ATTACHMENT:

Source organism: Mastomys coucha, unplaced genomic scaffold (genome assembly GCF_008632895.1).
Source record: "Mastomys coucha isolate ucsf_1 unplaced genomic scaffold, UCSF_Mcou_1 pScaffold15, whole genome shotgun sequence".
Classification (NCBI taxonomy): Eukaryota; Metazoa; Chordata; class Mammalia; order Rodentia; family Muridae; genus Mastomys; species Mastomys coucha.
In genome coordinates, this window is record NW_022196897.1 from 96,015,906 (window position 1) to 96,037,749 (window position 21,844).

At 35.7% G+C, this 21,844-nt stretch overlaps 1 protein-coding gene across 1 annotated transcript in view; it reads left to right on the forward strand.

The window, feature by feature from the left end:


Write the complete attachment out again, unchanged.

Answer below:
Source organism: Mastomys coucha, unplaced genomic scaffold (genome assembly GCF_008632895.1).
Source record: "Mastomys coucha isolate ucsf_1 unplaced genomic scaffold, UCSF_Mcou_1 pScaffold15, whole genome shotgun sequence".
Classification (NCBI taxonomy): Eukaryota; Metazoa; Chordata; class Mammalia; order Rodentia; family Muridae; genus Mastomys; species Mastomys coucha.
In genome coordinates, this window is record NW_022196897.1 from 96,015,906 (window position 1) to 96,037,749 (window position 21,844).

At 35.7% G+C, this 21,844-nt stretch overlaps 1 protein-coding gene across 1 annotated transcript in view; it reads left to right on the forward strand.

The window, feature by feature from the left end: